Monday, September 24, 2012

Evocation - Illusions of Grandeur (2012)

Long primed as one of the flag-bearers for the current crop of retro Swedish death metallers, Evocation have maintained a reasonably high profile since they re-emerged from the underground in the 21st century.
Up to this point, I've enjoyed all their studio efforts, in particular Tales from the Tomb in 2007, and had every expectation of lavishing praise upon this latest full-length. For some reason, though, this record just isn't sinking in with me, perhaps because, for the first time, Evocation don't sound so much like a fresh take on an old feel, rather than a smattering of ingredients from other, prevalent Swedish acts, and I was constantly feeling distracted with where I had heard this or that riff sequence, or one quite like it...

Don't get me wrong, they've not become a group of plagiarists or precise clones, but so much of the song process here reminds me heavily of their contemporaries Amon Amarth, that with the exception of the more rasped edge to the vocals, I almost though I was experiencing a pseudo-sequel to Twilight of the Thunder God. One of the tunes even guests Johan Hegg. Largely built on slower, driving guitar patterns threaded with somber, mug smashing melodies, pieces like the titular opener reek of those familiar, frothing waves. There are also lots of picking sequences which recall the late At the Gates, particularly in the bridging riffs of "Well of Despair" or the escalation through "Perception of Reality". I'd also add Hypocrisy to the list of influences, especially their late 80s/early 90s phase, with those floods of melodic-imbued, simple chord structures that steer the drama of the bloodied vocals. I suppose, to some degree, these similarities were always present in Evocation's earlier records, but here they seem to have crowded the spotlight, and thus Illusions is a work of diminished distinction.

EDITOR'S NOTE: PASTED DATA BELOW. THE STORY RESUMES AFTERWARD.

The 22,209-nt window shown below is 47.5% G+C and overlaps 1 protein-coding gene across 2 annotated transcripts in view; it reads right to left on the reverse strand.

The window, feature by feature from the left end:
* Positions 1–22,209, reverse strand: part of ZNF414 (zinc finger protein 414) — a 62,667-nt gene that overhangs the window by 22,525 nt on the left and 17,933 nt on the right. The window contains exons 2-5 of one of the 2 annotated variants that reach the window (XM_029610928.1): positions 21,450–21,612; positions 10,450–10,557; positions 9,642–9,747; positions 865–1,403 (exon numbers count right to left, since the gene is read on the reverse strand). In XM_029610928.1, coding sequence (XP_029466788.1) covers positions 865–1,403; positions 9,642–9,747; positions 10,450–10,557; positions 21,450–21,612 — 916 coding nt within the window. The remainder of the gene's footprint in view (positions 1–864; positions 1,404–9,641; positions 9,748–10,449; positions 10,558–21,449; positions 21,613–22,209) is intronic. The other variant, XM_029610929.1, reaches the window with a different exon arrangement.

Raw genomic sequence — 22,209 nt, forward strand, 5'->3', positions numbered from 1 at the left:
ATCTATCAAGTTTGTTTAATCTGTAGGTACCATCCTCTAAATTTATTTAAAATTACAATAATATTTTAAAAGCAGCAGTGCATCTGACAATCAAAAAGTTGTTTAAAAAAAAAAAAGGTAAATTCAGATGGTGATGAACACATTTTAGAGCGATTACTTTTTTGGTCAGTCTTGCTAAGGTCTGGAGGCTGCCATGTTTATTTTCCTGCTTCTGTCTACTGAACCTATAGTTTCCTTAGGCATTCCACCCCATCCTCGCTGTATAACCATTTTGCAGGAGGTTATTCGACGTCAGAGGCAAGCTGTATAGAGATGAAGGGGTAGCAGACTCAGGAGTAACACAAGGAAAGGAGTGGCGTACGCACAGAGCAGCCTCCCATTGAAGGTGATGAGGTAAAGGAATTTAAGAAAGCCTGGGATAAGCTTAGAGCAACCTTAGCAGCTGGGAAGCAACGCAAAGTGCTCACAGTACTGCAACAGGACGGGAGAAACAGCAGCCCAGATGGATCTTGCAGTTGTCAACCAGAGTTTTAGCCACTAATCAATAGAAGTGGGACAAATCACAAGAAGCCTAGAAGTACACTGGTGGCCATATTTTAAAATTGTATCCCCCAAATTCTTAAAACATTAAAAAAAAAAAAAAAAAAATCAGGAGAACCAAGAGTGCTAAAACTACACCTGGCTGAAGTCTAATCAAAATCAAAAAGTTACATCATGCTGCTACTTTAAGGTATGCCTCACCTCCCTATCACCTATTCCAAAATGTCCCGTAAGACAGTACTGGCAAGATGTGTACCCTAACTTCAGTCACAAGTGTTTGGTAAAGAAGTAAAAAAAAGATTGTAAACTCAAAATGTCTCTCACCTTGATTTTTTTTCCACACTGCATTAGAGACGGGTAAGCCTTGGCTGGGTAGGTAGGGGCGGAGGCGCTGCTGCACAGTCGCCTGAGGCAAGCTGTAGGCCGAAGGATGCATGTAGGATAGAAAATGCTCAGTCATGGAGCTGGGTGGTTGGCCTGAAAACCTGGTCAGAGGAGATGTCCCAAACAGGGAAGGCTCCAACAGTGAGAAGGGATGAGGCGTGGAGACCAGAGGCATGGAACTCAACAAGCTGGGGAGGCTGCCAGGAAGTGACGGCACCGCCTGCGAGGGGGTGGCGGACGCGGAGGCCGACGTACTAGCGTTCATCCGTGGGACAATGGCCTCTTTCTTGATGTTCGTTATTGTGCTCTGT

Not to say that the album doesn't have a few highlights in terms of brighter, memorable riffs, but they seem to be seated amongst a slew of average neighbors which serve little more than to bludgeon along and fill space. The mix of the record is both bold and laid back, another factor reminding me of Amon Amarth, and this is a contributor to how the songs tend to 'march along', but never explode. The vocals were never the most unique element of Evocation's style, but here they border on annoying predictability, subdued as they strive to match up over the beats. Guitar tone and drums have a higher end production, but nothing you haven't heard before from various of their countrymen over the last decade. You get a good bass level, and the songs are reined in at around 3-4 minutes, with little fatty excess to bore the listener, but ultimately Illusions of Grandeur does not feel so inspired as even its more divisive predecessors Apocalyptic and Dead Calm Chaos, and hopefully next time they'll grasp at some broader, exciting dynamics. Not bad, just not on par the other records.

Verdict: Indifference [6.75/10]

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